This is a failure of public character with serious consequences. Trump is urging Americans to drink at a poisoned well of intolerance. This desensitizes some people to the moral seriousness of prejudice. It creates an atmosphere in which bigots gain confidence and traction. And one sad social consequence is the emboldened racism of Roseanne Barr and many like her, many of whom surely believe — on good evidence — that [Trump] the president of the United States is on their side. There are many drawbacks to being ignorant of and indifferent to history. But one of the worst is a failure to appreciate the depth of U.S. racism and the heroism of the long struggle against it. 
We are a country in which 1 out of 7 people was owned by another. We had an American version of apartheid within living memory. It was a hard-won lesson that racism is a form of oppression that destroys the soul of the oppressor as well. 
[I]t hurts to have [Trump] a president of poor character placing his thumb on the other side of the moral scale.

Trump has made it impossible for decent, moral people to support him and his agenda.  Those who continue to support him should be acknowledged by the decent, moral majority as being morally bankrupt and, in the case of evangelicals, utter hypocrites.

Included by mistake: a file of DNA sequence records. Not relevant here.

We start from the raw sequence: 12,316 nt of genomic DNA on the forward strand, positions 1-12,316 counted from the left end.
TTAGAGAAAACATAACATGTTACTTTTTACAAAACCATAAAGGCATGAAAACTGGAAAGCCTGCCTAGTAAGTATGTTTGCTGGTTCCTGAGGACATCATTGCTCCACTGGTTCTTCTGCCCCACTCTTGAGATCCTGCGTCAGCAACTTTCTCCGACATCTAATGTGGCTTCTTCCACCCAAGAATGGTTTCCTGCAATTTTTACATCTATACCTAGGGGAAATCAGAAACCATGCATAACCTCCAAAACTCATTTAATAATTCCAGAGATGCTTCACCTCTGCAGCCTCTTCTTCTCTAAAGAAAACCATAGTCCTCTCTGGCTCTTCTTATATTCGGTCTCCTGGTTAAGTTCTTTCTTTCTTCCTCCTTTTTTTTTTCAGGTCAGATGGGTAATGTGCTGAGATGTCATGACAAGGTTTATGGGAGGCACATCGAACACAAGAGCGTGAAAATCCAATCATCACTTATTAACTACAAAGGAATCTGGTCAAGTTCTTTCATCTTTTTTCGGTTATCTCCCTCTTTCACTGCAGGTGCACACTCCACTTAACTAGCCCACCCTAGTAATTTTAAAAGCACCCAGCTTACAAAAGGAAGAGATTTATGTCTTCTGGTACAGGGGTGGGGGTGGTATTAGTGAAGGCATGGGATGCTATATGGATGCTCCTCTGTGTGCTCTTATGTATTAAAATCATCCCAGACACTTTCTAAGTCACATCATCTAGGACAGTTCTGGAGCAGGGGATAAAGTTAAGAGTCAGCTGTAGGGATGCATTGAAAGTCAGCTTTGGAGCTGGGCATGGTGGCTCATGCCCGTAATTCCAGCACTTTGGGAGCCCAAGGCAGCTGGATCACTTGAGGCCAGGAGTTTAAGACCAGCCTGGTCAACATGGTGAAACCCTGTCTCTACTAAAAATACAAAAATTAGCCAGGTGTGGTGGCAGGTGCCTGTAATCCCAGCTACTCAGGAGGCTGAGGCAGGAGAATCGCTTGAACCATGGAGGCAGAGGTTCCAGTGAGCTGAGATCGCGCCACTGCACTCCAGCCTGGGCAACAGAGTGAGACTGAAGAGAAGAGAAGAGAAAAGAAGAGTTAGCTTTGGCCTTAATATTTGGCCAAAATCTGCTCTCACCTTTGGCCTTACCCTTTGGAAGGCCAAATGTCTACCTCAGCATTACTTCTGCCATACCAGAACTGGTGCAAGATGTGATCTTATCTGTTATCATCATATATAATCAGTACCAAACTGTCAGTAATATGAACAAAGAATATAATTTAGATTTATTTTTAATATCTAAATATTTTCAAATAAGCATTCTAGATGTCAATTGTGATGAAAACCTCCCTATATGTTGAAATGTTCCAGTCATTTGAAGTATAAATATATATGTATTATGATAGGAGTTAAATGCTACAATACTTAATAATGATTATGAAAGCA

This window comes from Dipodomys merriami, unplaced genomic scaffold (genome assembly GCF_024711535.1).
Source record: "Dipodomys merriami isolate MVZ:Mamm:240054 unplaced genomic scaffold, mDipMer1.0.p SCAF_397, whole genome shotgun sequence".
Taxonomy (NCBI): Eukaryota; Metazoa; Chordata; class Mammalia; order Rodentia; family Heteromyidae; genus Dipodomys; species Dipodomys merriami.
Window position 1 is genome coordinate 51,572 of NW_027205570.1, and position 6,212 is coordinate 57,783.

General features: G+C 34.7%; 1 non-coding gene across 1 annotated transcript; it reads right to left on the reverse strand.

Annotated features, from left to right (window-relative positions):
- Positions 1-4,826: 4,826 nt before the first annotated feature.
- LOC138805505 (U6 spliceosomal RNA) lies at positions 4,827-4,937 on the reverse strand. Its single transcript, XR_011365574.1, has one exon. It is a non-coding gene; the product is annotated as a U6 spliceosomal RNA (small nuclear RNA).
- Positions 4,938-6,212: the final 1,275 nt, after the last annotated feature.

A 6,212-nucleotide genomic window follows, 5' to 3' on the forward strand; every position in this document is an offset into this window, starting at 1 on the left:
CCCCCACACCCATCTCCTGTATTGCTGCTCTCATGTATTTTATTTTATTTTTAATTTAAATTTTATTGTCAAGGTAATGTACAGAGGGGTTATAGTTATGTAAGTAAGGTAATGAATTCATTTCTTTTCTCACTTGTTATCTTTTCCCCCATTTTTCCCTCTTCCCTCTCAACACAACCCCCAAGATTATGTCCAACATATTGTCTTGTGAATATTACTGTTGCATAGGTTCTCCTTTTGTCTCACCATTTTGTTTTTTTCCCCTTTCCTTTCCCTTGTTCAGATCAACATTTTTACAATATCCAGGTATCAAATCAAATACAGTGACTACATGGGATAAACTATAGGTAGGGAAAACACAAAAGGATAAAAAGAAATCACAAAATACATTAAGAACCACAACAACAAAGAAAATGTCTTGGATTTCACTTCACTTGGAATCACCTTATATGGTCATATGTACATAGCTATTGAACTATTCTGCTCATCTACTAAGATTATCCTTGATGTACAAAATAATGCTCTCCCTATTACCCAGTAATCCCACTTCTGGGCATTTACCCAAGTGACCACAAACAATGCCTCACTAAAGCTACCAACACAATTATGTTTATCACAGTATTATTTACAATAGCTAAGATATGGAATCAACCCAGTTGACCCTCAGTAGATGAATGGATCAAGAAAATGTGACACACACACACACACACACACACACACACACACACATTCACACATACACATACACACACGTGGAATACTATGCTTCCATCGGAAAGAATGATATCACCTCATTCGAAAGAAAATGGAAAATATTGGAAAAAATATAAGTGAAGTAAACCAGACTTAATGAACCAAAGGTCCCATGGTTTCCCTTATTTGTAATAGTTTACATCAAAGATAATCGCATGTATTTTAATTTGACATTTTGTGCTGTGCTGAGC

Friday Morning Male Beauty

Thursday, May 31, 2018

More Thursday Male Beauty

Trump Immigration Policy Veers to Evil

Unless one is of 100% Native American descent, everyone of us in America is an immigrant and our ancestors often came to the New World to escape danger, discrimination, or religious persecution.  In a sense they were refugees seeking safety and better opportunity. Sadly, the ancestors of many, if not most, African Americans were forcibly brought to America, their families torn asunder in the process and then they faced being treated as chattel property.  This, combined with the genocide against  Native Americans are the two original sins of America - the ugly underbelly that flag waving self-anointed "patriots" conveniently forget.   Now, the Trump/Pence regime is adding another chapter of evil to America's record through its treatment of refugees arriving at the southern border.  Disturbingly, his strongest supporters are white Christian nationals who underscore just how hideous conservative Christianity has become. Trump is not only committing daily lies but he and the always reprehensible Jeff Sessions are killing America's soul and basic human decency.  A column in the New York Times takes a look at what is being done in the name of every American citizen.  It is ugly and it is evil, plain and simple.  Worse yet, I believe racism against non-whites is the lynch pin behind it all. "Christians" who support this ought to save all of us from the display of hypocrisy of them parking their despicable assess in church pews on Sunday mornings. Here are column excerpts: